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Projects: Projects for Investigator
Reference Number NIA_UKPN0043
Title Faraday Grid Deployment Trial
Status Completed
Energy Categories Other Power and Storage Technologies 100%;
Research Types Applied Research and Development 100%
Science and Technology Fields ENGINEERING AND TECHNOLOGY (Electrical and Electronic Engineering) 100%
UKERC Cross Cutting Characterisation Not Cross-cutting 100%
Principal Investigator Project Contact
No email address given
UK Power Networks
Award Type Network Innovation Allowance
Funding Source Ofgem
Start Date 01 October 2018
End Date 01 October 2021
Duration ENA months
Total Grant Value £534,985
Industrial Sectors Power
Region London
Programme Network Innovation Allowance
Investigators Principal Investigator Project Contact , UK Power Networks (100.000%)
  Industrial Collaborator Project Contact , UK Power Networks (0.000%)
Web Site https://smarter.energynetworks.org/projects/NIA_UKPN0043
Objectives The project will follow three stages:1. A trial and monitoring deployment of this technology across our three networks, to verify the successful and reliable operation of the FE.2. Modelling of different sizes of FEs, comparing results with standard transformers (500kVA, 3-phase) Commercial model for the deployment of FEs with a larger penetration on our networks and the commercialisation of wider benefits that include system balancing.Commercial model for the deployment of FEs with a larger penetration on our networks and the commercialisation of wider benefits that include system balancing. The project will be looking to trial/monitor a deployment of the FE technology (circa seven units), utilising power electronics, across our three networks to verify the successful and reliable operation of the FE. Additional consideration will be given to the development of a commercial model for deployment at scale. The objectives of the project are:- To verify the successful installation and reliable operation of the FE on live networks-To compare the performance of 500kVA 3-phase FEs with standard transformers and with FGLs own feasibility study results (see Success Criteria)To consider options for a commercial model for the larger scale deployment of FEs within the EPN, SPN and LPN networks, including consideration of the wider benefits of the new technology such as system balancing.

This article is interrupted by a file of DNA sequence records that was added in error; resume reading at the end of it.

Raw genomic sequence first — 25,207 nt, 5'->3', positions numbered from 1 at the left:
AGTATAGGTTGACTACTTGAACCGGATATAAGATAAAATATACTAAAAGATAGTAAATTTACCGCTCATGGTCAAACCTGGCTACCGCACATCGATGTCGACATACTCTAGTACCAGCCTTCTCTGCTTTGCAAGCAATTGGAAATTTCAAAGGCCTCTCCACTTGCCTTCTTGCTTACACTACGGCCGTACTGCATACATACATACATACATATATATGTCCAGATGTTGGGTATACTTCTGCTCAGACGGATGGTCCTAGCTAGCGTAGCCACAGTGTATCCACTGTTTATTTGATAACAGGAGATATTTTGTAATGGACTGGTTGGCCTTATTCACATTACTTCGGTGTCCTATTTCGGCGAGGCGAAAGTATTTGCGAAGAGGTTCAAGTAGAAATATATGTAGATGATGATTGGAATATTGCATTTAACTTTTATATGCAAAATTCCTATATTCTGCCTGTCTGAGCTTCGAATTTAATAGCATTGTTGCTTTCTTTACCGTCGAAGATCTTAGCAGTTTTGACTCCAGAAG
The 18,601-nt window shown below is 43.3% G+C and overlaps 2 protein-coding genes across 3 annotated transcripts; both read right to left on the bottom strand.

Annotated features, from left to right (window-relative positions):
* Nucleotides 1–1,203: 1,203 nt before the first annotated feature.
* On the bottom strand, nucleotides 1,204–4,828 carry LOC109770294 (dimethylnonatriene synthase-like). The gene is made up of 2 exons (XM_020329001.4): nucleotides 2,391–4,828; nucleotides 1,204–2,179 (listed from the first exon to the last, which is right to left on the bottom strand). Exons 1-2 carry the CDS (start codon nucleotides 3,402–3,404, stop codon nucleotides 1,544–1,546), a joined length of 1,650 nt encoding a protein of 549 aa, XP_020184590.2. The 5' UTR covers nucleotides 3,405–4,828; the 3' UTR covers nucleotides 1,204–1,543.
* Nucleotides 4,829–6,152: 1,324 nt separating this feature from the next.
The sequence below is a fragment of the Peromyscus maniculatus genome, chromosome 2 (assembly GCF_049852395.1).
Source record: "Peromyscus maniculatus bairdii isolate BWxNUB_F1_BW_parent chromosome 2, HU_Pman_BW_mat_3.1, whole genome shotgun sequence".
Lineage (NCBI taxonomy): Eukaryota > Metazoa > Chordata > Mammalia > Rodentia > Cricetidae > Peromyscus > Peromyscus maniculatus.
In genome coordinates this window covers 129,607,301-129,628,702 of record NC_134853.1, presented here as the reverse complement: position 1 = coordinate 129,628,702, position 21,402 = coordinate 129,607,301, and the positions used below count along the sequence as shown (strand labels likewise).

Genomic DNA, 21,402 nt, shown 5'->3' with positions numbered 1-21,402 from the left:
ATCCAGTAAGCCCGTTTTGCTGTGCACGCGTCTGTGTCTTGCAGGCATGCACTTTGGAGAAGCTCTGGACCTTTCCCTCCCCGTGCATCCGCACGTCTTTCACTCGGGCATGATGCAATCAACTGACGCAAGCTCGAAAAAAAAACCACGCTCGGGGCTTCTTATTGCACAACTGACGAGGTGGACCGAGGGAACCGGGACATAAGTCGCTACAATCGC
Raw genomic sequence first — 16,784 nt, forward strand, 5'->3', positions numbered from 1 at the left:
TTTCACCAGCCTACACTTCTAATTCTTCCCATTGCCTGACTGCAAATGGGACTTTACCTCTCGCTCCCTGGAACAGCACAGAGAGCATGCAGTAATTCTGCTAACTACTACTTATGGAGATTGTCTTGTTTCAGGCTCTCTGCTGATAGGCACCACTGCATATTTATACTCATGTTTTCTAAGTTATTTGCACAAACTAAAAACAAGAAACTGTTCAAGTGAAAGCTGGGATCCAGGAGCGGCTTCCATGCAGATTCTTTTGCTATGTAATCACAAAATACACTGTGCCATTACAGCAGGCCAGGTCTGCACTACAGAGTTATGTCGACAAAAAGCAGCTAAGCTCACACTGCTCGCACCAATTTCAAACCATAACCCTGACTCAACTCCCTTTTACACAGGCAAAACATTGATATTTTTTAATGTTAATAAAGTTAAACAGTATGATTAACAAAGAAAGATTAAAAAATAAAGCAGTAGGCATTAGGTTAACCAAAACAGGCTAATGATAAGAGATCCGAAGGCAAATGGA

Abstract Transformers are fundamental assets on electricity networks that have facilitated the development and growth of AC transmission and distribution networks. Though the asset technology has matured over time, with numerous established market players investing in its R&D, the conventional design may no longer be sufficient to tackle the challenges of the changing energy landscape at the lowest possible cost.With the increasing penetration of Distributed Energy Resources (DER), networks require an enhanced toolkit to manage their system effectively. Though numerous innovation projects have been developed around different asset types to maximise their utilisation and potential to facilitate balancing services, transformer design has remained relatively stable. Some potential issues that may be associated with transformers include:-With increasing volume of generation and demand connected to the distribution network, transformers may need to be scaled up (MVA capacity) and replaced before the end of their life- Network losses and carbon footprint associated with a conventional transformer will increase with an increase in MVA capacity.- Conventional transformers were not designed with balancing and flexibility provision in mind.Faraday Grid Limited (FGL) is developing a product called Faraday Exchanger (FE); this is an innovative device, which occupies the position of a traditional transformer in the network. An FE provides the traditional functionality of a transformer and could potentially provide:- Voltage control over a much broader range of variation - Removal of harmonics- Correction of power factor- Phase-balancingFurthermore, FEs have the potential to address many of the challenges faced by licensees in a more cost-effective manner than has previously been thought possible, including:- Improving congestion management- Increasing availability and network capacity-Increasing the ability of the network to manage higher levels of EV deployment, including Vehicle-to-Grid-Increasing renewables capacity-Reducing network lossesThe aim of this project is to trial a small number of FEs to assess the potential benefits described above.
Publications (none)
Final Report (none)
Added to Database 14/12/22